Ministry Resources

The Books of the Old Testament

The Books of the Old Testament

“Reading the Old Testament is like reading any other ancient history book,” commented a young man who had just joined our Bible study group. After he had read and studied some of the Old Testament, however, he changed his mind.

Although the Old Testament contains some history, such as Creation and stories of the Jewish nation, there is much more. Sometimes a story is repeated or told from another viewpoint. Prophecies have been carefully recorded, some with their fulfillment and others yet to take place. The books also contain love stories, poems, songs, and proverbs in rich variety.

We can count on history books to tell us about their heroes, but the Old Testament includes the common folk of their day. These stories are no less important, for they give us a clear picture of God’s dealings with His people.

The books of the Old Testament can be divided into five major themes. In Lesson 3, we learned about the smaller divisions of the books—the chapters and verses. Now we will look at the major divisions or classifications.

Explaining the Classifications

The first five books of the Bible are known as the books of the Law or the Books of Moses. They are also called the Pentateuch, which means “five books.” The Pentateuch was written by Moses, the great leader and liberator of the Jewish people.

Genesis means “beginning” or “origin.” The book of Genesis tells of the Creation, the origin of humankind, the Flood, and the call of Abraham.

Leviticus takes its name from Levi, the priestly tribe. This book gives instruction for the priests and the offering of sacrifices—looking forward to Christ who would become the sin offering for the whole world.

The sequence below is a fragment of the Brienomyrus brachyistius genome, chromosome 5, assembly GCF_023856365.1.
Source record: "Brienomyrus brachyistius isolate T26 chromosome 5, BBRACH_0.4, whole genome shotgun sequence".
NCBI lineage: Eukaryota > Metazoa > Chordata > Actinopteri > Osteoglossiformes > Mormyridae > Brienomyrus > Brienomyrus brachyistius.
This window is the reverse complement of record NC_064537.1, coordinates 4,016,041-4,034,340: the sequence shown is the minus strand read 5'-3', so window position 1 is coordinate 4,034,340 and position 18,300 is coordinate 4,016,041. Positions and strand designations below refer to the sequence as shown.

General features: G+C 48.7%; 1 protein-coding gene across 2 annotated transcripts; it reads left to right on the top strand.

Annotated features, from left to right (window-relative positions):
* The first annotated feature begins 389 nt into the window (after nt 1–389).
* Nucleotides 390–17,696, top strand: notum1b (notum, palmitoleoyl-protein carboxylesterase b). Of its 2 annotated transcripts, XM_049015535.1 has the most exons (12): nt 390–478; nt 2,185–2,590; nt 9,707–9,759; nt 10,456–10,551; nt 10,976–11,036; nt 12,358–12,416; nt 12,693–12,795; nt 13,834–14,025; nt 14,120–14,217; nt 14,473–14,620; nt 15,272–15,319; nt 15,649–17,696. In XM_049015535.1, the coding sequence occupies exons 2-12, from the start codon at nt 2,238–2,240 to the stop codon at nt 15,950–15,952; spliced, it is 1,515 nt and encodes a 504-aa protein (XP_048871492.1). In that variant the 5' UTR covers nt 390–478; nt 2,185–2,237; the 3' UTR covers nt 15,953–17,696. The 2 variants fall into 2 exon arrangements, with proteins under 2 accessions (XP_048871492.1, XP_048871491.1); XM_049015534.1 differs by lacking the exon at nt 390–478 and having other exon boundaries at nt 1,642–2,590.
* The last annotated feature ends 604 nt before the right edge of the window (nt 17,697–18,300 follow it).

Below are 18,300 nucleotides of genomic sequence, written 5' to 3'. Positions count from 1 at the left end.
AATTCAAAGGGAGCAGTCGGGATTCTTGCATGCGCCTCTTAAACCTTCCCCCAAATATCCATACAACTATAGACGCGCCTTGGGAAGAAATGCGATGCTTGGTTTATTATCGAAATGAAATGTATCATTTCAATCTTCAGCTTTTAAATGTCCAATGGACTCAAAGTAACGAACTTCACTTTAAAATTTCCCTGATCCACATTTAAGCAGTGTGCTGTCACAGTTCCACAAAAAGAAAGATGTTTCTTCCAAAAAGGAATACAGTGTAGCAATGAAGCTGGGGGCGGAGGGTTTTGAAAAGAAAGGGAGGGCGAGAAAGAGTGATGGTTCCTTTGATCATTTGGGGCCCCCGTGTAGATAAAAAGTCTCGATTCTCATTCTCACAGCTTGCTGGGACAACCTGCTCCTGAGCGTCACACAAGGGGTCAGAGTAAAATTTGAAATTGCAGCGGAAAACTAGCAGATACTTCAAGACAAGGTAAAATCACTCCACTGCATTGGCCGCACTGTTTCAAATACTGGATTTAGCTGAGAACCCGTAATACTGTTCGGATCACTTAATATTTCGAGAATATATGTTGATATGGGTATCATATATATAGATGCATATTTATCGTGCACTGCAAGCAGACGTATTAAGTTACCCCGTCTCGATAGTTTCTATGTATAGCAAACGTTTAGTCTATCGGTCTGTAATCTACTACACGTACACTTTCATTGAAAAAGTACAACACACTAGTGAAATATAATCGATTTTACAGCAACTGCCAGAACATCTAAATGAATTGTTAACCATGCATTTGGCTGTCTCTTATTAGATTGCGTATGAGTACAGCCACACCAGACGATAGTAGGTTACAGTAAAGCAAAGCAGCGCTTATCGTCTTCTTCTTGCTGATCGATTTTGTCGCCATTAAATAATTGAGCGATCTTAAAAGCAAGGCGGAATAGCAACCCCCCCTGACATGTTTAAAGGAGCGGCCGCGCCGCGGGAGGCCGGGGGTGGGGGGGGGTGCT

Numbers records the numbering of the people. Recording the census was important to the young nation about to possess the land that was promised to their father Abraham.

Deuteronomy means “second law.” The book contains further instructions for God’s people, Moses’ farewell address, and his commission to Joshua who would assume leadership after Moses’ death.

The Pentateuch highlights God’s dealings with humanity for an estimated period of twenty-five hundred years. It lays the foundation for the story of redemption.

History

The twelve books of History give the history of the Jewish nation. They tell of God’s dealings with individuals and with the nation as a whole.

Joshua, the general who led the Hebrew people after the death of Moses, went on to conquer the land of Canaan. The book of Joshua is about that conquest.

There were, however, a number of small kingdoms and cities that tried to fight back. Judges covers four hundred years of defeats and victories in Canaan: defeat when the people forgot God, victory when they repented and God raised up judges as deliverers.

The book of Ruth tells of a dedicated girl from the land of Moab who lived in the time of the judges. She became the great-grandmother of David and one of the ancestors of Jesus.

First and Second Samuel take their names from Samuel, the last of the judges. He was also a priest, prophet, educator, and
statesman who played an important role in his nation becoming
an established kingdom.

First and Second Kings and First and Second Chronicles continue the nation’s history and tell how it became divided into the kingdoms of Judah and Israel. The Chronicles also contain genealogies important to the Hebrew people.

God used Ezra, a priest, and Nehemiah, a cupbearer, to lead the Hebrews back home after their captivity in Babylon. These two men helped rebuild the nation. God also inspired Ezra to write and to gather the sacred books that made up the Old Testament. He had copies made of the Scriptures so the people could read them.

The book of Esther tells how God used a beautiful Jewish girl to save her people from being massacred during the captivity.

The historical books add up to about a third of the Old Testament. Put a slip of paper before the book of Joshua and another one after the book of Esther. Practice finding each book as quickly as you can. Perhaps a friend will select names at random for you and time you.

Poetry

Many of the books of the Bible contain poetical passages. Five books, however, are grouped under the books of Poetry.

Job is a dramatic poem about the sufferings and eventual reward of a righteous man. This book is believed to be the oldest in the Bible.